Drifter Study Tracks Oil Near Damaged Platform and Mississippi Delta

Scientists gain a better understanding of how spilled oil moves in the Gulf of Mexico

Scientists at the University of Miami’s Rosenstiel School of Marine & Atmospheric Science (UM) and their collaborators designed a unique experiment to study the movement of oil to better monitor and predict the transport path in the event of a future spill. The collaborative research team used a combination of tools which included satellites, drones and surface current drifters deployed around the former site of a leaking oil platform in the Gulf of Mexico which was damaged during Hurricane Ivan in 2004.

The study took place around the platform site just offshore of the Mississippi Delta on April 18-20, 2017 and was a collaboration of two Gulf of Mexico Research Initiative (GoMRI) funded projects: Influence of River Induced Fronts on Hydrocarbon Transport, led by Villy Kourafalou, professor of ocean sciences at UM’s Rosenstiel School, and the Consortium on Advanced Research on Transport of Hydrocarbon in the Environment (CARTHE), led by UM professor of ocean sciences, Tamay Ozgokmen.

“This field study provided unprecedented details on how fronts created by the spreading of river waters in the Gulf of Mexico could influence the transport of hydrocarbons and their pathways toward the Gulf coasts.” said Kourafalou.

The scientists collected several types of measurements to track rapid changes of spreading oil, in tandem with changes in the spreading of Mississippi River fronts.  High resolution satellite data complemented boat surveys and floting drifter tracks. UM’s research vessel, F.G. Walton Smith, gathered radar measurments of currents and sections of temperature and salinity. CARTHE drifters, made of floating bamboo plates, and commercial drifters provided by the Norwegian Meteorological Institute (MET) were deployed and tracked in real time.

“A critical aspect for observing the hypothesis of river fronts acting like natural booms in the ocean, was not relying on a single tool, but rather on multiple platforms, such as drones, satellites, ship-based marine radar as well as drifters and subsurface measurements. This collaborative model was very effective and worked well in the field.” said Ozgokmen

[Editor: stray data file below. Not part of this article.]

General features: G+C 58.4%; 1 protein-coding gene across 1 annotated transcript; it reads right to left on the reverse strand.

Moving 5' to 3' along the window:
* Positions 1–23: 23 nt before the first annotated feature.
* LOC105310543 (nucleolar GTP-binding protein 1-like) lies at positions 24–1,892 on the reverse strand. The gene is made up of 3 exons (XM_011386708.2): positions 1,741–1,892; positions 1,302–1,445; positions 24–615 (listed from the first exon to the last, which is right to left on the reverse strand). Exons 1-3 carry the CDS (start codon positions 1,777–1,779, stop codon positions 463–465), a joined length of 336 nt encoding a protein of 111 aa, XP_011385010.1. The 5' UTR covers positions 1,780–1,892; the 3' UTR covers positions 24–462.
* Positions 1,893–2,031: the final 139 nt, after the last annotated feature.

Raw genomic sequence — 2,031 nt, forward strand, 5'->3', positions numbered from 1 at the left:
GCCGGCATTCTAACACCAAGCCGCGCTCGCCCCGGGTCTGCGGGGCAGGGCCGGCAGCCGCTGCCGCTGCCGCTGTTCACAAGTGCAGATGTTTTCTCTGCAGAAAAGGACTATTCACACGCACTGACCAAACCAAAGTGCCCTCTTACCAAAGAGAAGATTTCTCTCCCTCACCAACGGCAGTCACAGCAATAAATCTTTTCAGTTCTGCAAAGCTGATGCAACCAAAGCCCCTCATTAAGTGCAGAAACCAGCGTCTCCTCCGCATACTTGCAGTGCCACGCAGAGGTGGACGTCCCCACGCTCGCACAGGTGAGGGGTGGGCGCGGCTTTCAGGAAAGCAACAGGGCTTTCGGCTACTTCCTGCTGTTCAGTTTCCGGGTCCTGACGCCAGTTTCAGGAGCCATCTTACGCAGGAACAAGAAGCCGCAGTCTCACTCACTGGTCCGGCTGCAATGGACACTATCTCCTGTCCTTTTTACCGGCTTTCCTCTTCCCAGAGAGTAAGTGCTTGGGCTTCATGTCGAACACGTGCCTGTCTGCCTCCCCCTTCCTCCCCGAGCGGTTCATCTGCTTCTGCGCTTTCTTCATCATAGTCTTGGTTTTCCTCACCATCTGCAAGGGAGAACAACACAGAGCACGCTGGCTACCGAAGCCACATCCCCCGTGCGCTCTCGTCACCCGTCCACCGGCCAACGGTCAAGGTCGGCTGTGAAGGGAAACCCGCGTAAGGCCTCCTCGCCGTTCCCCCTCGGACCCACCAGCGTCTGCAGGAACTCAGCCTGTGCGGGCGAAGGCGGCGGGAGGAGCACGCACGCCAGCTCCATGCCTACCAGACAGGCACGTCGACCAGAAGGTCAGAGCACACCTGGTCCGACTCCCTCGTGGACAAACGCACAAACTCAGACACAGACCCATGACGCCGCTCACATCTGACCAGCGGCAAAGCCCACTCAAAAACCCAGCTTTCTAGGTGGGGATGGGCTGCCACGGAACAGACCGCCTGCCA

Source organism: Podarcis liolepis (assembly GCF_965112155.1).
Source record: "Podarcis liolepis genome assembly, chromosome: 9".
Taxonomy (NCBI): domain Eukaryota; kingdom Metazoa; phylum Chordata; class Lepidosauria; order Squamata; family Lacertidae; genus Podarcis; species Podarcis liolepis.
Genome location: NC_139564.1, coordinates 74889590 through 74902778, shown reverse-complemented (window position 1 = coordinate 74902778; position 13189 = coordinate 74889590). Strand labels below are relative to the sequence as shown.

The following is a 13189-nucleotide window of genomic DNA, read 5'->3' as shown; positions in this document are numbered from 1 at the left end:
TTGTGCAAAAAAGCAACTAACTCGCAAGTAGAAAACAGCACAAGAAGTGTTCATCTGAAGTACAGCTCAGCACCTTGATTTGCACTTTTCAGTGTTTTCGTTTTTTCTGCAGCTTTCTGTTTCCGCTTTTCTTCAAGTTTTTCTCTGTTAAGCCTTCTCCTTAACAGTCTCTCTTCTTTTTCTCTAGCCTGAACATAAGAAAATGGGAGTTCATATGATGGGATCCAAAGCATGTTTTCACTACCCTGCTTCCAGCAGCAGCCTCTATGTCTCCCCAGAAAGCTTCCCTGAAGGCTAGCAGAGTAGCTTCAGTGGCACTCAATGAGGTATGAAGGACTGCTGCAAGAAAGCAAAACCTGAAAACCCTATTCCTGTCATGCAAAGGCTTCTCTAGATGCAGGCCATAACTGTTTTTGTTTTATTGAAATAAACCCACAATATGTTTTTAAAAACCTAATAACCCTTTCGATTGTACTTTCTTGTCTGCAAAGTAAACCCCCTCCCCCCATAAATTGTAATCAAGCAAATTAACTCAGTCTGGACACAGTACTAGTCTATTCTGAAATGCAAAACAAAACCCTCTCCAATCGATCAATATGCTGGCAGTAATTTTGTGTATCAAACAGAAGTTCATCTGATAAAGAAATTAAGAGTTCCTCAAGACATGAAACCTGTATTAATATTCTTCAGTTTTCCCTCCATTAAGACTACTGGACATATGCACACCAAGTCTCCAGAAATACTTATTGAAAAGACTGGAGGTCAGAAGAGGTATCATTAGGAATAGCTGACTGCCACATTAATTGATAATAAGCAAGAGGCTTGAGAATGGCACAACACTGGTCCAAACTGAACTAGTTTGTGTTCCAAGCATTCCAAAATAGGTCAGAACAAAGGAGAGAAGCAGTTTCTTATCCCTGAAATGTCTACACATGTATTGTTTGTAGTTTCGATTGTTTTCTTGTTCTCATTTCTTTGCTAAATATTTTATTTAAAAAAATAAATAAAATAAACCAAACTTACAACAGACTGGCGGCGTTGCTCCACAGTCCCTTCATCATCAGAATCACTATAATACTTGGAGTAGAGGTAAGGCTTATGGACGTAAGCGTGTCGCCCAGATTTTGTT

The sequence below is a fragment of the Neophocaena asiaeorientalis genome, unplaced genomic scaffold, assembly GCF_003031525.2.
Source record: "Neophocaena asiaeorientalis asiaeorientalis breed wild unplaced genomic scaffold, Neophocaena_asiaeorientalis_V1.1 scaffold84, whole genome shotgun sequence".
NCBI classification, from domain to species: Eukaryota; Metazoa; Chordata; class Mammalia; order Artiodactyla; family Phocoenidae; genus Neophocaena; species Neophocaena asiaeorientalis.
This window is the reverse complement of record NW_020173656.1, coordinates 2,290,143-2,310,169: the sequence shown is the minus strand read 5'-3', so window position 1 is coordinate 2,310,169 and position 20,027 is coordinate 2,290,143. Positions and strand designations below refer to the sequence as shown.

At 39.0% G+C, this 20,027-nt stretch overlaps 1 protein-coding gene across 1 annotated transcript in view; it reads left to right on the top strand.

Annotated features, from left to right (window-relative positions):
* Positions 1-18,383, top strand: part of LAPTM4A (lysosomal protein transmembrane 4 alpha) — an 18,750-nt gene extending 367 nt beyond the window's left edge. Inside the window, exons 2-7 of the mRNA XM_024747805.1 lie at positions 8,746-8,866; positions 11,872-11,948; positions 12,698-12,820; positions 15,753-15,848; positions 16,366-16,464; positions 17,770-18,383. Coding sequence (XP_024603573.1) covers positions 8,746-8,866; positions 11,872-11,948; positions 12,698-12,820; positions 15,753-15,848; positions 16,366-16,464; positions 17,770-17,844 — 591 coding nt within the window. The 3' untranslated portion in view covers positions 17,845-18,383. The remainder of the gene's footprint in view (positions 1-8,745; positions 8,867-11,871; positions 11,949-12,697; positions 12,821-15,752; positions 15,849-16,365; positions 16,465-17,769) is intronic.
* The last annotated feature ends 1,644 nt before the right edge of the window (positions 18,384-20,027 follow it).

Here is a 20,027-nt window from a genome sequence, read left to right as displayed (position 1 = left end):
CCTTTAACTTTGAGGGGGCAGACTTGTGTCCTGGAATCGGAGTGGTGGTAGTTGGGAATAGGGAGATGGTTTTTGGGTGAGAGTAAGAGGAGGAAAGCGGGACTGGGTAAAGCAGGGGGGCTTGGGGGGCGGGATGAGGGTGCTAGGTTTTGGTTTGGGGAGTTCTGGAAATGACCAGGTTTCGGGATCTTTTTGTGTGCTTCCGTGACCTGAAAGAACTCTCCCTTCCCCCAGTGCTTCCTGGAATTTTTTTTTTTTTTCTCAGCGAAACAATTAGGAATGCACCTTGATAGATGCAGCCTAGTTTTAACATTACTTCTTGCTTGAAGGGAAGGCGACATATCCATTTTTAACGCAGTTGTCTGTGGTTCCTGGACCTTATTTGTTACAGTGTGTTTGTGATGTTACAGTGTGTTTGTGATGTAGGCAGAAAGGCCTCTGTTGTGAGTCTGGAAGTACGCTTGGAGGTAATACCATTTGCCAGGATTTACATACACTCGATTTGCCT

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The research vessel F.G. Walton Smith and the vessel St. Anthony near and on surface oil, with the Mississippi River waters in the background (white line marks the river induced front); image credit: Oscar Garcia (WaterMapping LLCAnother key aspect of the study was the measurement and evaluation of oil thickness, which for the first time, is being included into high resolution model simulations of circulation and oil drift performed by UM and MET.

The findings document the close synergy between fronts induced by the Mississippi River and pathways the floating oil followed as it drifted on the ocean surface under the influence of several other factors such as winds, waves and regional circulation. The findings also add a missing component in the complex processes that moved the drifting oil during the 2010 Deepwater Horizon spill disaster, which occurred in close proximity to the Mississippi Delta. The updated oil drift algorithms which include oil thickness, are expected to greatly improve the ability to monitor and predict oil transport in the event of a future spill.

The field study was coordinated by Oscar Garcia of WaterMapping LLC, which also provided drone and small aircraft surveillance of fronts and oil spreading, as well as satellite data analysis, in collaboration with Chuanmin Hu of the Optical Oceanography Laboratory at the University of South Florida.

Video link: https://youtu.be/T6X2HAsYPu8

Trajectories of individual drifters after a few weeks of release, marking several potential pathways of oil toward the coastline or the Gulf interior; image credit: HeeSook Kang (UM/RSMAS).

Deployment of drifter in thin oil; image credit: Yannis Androulidakis (UM-Rosentiel School)

This entry was posted in Applied Marine Physics, CARTHE, Department of Ocean Sciences, Uncategorized and tagged by UM Rosenstiel School. Bookmark the permalink.

About UM Rosenstiel School

About the University of Miami’s Rosenstiel School The University of Miami is one of the largest private research institutions in the southeastern United States. The University’s mission is to provide quality education, attract and retain outstanding students, support the faculty and their research, and build an endowment for University initiatives. Founded in the 1940’s, the Rosenstiel School of Marine & Atmospheric Science has grown into one of the world’s premier marine and atmospheric research institutions. Offering dynamic interdisciplinary academics, the Rosenstiel School is dedicated to helping communities to better understand the planet, participating in the establishment of environmental policies, and aiding in the improvement of society and quality of life. For more information, please visit www.rsmas.miami.edu.

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